Evaluating our Morality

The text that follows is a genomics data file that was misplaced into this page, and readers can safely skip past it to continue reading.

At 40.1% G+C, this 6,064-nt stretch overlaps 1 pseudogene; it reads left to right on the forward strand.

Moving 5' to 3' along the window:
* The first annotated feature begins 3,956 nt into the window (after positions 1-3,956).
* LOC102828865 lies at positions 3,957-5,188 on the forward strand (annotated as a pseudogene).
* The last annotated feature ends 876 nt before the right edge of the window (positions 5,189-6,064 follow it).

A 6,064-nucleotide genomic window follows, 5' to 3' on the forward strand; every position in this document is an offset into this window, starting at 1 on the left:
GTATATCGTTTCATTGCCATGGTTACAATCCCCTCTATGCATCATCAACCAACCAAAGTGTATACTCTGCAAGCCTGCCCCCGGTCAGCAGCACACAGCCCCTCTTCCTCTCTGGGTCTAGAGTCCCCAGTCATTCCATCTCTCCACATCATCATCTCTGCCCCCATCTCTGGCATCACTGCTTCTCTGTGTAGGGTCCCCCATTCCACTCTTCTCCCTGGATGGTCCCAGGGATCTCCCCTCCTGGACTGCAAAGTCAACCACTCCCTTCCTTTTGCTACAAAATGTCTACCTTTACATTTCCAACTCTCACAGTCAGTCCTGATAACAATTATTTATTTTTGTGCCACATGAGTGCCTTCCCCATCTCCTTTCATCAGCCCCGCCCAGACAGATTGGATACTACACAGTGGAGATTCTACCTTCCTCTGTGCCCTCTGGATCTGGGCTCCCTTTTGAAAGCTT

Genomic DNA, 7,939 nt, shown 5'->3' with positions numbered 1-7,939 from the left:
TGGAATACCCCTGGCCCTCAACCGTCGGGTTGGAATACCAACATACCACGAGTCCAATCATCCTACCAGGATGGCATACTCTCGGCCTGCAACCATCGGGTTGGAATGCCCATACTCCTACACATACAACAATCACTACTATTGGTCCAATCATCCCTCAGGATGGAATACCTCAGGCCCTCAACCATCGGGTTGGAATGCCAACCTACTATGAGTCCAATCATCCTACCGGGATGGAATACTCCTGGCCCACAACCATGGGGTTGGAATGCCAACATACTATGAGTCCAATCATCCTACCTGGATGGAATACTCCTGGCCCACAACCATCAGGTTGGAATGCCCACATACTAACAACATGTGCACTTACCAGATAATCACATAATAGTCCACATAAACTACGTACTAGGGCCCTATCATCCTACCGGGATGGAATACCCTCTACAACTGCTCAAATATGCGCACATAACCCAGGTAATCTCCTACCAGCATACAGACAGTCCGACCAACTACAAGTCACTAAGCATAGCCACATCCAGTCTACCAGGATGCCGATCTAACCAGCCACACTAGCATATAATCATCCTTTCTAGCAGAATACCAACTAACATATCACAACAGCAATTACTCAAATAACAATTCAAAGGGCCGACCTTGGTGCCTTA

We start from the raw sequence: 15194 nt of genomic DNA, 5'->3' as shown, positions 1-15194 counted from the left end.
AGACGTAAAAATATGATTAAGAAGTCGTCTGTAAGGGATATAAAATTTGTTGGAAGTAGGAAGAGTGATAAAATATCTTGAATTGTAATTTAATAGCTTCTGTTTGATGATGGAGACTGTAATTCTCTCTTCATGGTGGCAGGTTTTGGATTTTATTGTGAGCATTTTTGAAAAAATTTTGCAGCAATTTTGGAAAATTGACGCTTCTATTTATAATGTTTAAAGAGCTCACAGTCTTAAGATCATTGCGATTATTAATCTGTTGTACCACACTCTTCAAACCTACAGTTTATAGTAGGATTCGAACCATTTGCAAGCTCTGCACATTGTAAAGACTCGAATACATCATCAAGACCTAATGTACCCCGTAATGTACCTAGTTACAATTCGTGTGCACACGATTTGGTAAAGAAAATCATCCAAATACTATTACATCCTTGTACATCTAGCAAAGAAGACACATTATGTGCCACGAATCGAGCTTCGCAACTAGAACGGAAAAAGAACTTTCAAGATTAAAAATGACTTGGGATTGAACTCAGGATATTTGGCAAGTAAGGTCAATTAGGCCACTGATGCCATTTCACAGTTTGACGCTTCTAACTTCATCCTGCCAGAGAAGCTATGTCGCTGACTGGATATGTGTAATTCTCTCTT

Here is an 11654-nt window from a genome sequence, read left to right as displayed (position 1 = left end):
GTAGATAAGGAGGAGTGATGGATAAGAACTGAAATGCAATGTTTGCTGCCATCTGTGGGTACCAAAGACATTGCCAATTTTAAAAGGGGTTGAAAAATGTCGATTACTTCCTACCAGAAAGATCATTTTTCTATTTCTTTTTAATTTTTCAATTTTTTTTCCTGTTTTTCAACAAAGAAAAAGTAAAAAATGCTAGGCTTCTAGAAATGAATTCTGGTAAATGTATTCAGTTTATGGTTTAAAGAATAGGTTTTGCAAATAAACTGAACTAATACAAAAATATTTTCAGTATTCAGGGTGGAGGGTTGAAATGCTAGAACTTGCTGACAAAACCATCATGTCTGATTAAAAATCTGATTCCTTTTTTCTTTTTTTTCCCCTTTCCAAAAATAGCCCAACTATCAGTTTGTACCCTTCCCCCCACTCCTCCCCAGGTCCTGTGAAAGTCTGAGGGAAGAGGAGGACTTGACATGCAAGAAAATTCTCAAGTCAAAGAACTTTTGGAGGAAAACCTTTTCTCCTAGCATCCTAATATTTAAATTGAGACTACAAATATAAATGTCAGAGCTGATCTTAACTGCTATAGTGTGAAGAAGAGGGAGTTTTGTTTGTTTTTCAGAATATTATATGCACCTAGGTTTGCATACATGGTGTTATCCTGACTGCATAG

Empathy and goodness are writ as deeply in our genes as murder and savagery. We did not choose to have two parts to our nature, but we can choose which to embrace. If the entire human species were a single individual, that person would long ago have been declared mad. The insanity would not lie in the anger and darkness of the human mind– though it can be a black and raging place. And it certainly wouldn’t lie in the transcendent goodness of that mind– one so sublime, we fold it into a larger “soul.” The madness would lie instead in the fact that both of those qualities, the savage and the splendid, can exist in one creature, one person, often in one instant. We’re a species that is capable of almost dumbfounding kindness. We nurse one another, romance one another, weep for one another. Ever since science taught us how, we willingly tear the very organs from our bodies and give them to one another. And at the same time we slaughter one another. The past 15 years of human history are the temporal equivalent of those subatomic particles that are created in accelerators and vanish in a trillionith of a second, but in the fleeting instant, we’ve visited untold horrors on ourselves– in Mogadishu, Rwanda, Chechnya, Darfur, Beslan, Baghdad, Pakistan, London, Madrid, Lebanon, Israel, New York, Lybia– all of the crimes committed by the highest wisest, most principled species the planet has produced. That we’re also the lowest, cruelest, most blood-drenched species is our shame– and our paradox.